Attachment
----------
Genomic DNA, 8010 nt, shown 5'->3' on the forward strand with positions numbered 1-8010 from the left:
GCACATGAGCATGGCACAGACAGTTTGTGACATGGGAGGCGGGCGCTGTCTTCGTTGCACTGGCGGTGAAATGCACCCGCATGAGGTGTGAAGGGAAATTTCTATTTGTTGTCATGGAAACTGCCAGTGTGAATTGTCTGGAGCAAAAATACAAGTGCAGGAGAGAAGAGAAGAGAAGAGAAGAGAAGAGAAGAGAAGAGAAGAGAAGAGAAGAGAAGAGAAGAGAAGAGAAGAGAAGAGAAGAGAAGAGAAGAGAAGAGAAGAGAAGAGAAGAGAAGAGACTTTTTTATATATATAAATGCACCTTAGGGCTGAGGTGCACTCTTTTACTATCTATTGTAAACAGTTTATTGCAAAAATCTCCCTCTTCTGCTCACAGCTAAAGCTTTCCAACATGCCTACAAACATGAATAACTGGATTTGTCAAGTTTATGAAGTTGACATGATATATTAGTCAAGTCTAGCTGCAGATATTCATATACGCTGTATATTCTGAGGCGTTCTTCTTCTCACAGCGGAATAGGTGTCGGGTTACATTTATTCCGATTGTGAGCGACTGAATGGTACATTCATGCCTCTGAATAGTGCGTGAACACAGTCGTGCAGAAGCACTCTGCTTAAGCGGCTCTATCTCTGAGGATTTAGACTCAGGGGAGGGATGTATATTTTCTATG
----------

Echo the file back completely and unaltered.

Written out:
Genomic DNA, 8010 nt, shown 5'->3' on the forward strand with positions numbered 1-8010 from the left:
GCACATGAGCATGGCACAGACAGTTTGTGACATGGGAGGCGGGCGCTGTCTTCGTTGCACTGGCGGTGAAATGCACCCGCATGAGGTGTGAAGGGAAATTTCTATTTGTTGTCATGGAAACTGCCAGTGTGAATTGTCTGGAGCAAAAATACAAGTGCAGGAGAGAAGAGAAGAGAAGAGAAGAGAAGAGAAGAGAAGAGAAGAGAAGAGAAGAGAAGAGAAGAGAAGAGAAGAGAAGAGAAGAGAAGAGAAGAGAAGAGAAGAGAAGAGAAGAGAAGAGACTTTTTTATATATATAAATGCACCTTAGGGCTGAGGTGCACTCTTTTACTATCTATTGTAAACAGTTTATTGCAAAAATCTCCCTCTTCTGCTCACAGCTAAAGCTTTCCAACATGCCTACAAACATGAATAACTGGATTTGTCAAGTTTATGAAGTTGACATGATATATTAGTCAAGTCTAGCTGCAGATATTCATATACGCTGTATATTCTGAGGCGTTCTTCTTCTCACAGCGGAATAGGTGTCGGGTTACATTTATTCCGATTGTGAGCGACTGAATGGTACATTCATGCCTCTGAATAGTGCGTGAACACAGTCGTGCAGAAGCACTCTGCTTAAGCGGCTCTATCTCTGAGGATTTAGACTCAGGGGAGGGATGTATATTTTCTATG